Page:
Truss and Sunak to face off in hustings in crunch week of leadership race
Ballot papers are beginning to drop on the doormats of Conservative party members today
Rishi Sunak and Liz Truss are poised to go head to head in a hustings with Tory members, whom they are seeking to woo with a policy bonanza as they head into a crucial week in the race for No 10.
With postal ballots beginning to drop on members’ doorsteps on Monday, Mr Sunak is under pressure to overhaul his campaign as polling among the group suggests he is lagging behind his rival.
Ms Truss’s campaign gained further momentum with the endorsement of Nadhim Zahawi, the latest party heavyweight to get behind the frontrunner.
The Chancellor praised Ms Truss’s “booster” economic approach while implying that his “doomster” predecessor in the Treasury subscribed to the “status quo” and a “stale economic orthodoxy”.
Ms Truss and Mr Sunak take their campaigns to Exeter on Monday evening as they continue to seek support from members in visits around the country.
In a last-ditch effort to win over the party faithful before they start voting, Mr Sunak attempted to shake off his image as the tax-hiking former chancellor by promising the “biggest income tax cut since Margaret Thatcher’s government”.
He vowed to slash the basic rate from 20% to 16% within seven years if he becomes prime minister, in a move immediately branded as a “flip-flop” by allies of Ms Truss after weeks of labelling her plans for sweeping tax cuts as “comforting fairy tales”.
Mr Sunak’s plan builds on his previously announced 1p cut to income tax in April 2024, with the additional 3p to be slashed dependent on economic growth to fund it.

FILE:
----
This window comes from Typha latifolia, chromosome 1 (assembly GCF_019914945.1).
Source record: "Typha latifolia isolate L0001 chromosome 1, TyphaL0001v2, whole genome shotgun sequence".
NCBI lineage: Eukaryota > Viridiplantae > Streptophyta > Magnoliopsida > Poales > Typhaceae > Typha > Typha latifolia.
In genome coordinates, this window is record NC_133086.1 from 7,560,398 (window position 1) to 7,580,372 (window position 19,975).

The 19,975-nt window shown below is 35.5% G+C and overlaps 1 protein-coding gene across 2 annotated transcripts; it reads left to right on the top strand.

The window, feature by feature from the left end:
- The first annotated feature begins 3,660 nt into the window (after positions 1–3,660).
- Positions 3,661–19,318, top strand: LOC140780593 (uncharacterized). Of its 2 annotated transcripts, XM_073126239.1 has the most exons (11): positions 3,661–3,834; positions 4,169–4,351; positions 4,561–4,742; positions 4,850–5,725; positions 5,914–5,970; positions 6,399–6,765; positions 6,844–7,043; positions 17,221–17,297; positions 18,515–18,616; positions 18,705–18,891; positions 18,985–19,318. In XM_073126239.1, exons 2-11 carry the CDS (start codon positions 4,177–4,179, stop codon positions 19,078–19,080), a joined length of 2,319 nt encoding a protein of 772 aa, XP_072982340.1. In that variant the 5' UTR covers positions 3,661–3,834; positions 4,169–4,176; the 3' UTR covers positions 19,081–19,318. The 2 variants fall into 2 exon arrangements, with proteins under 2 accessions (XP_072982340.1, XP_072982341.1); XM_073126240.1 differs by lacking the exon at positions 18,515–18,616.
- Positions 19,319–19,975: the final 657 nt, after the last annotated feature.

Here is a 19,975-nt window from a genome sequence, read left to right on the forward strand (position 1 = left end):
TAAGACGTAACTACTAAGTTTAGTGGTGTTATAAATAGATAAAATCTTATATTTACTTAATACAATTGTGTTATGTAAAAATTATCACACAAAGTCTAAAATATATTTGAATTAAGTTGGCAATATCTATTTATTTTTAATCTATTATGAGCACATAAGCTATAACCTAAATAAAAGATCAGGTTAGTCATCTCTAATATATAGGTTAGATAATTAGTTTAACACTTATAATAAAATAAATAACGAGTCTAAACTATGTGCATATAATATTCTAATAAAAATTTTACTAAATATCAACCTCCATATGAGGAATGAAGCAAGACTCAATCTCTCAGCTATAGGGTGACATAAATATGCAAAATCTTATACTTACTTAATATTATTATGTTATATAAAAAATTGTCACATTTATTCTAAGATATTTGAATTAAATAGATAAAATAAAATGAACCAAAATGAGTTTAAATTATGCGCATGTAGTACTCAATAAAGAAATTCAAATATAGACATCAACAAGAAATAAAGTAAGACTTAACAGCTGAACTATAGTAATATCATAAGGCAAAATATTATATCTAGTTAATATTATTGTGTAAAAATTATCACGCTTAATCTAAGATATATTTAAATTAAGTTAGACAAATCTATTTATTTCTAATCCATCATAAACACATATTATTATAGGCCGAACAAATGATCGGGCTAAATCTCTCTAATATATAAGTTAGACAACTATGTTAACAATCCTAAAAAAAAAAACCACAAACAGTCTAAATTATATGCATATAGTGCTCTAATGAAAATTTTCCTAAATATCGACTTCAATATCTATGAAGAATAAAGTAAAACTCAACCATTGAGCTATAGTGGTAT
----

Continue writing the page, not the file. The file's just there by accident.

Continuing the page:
Mr Sunak called his policy “radical” yet “realistic” and listed principles he would never compromise on, in a thinly veiled swipe at Ms Truss.
“Firstly I will never get taxes down in a way that just puts inflation up. Secondly I will never make promises I can’t pay for. And thirdly I will always be honest about the challenges we face.
“Because winning this leadership contest without levelling with people about what lies ahead would not only be dishonest, it would be an act of self-sabotage that condemns our party to defeat at the next general election and consigns us to a long period in opposition”.
But critics noted that the time frame for the tax reduction – with the deadline possibly as late as December 2029 – means it does not help families amid the current cost-of-living crisis.
Chief Secretary to the Treasury Simon Clarke, who is backing Ms Truss, said: “Liz will cut taxes in seven weeks, not seven years.”
A Truss campaign source added: “It’s only a shame he didn’t do this as Chancellor when he repeatedly raised taxes.
“He has also made it conditional on getting growth first – knowing full well that his corporation tax rises are contractionary.
“The public and Conservative Party members can see through these flip flops and U-turns.”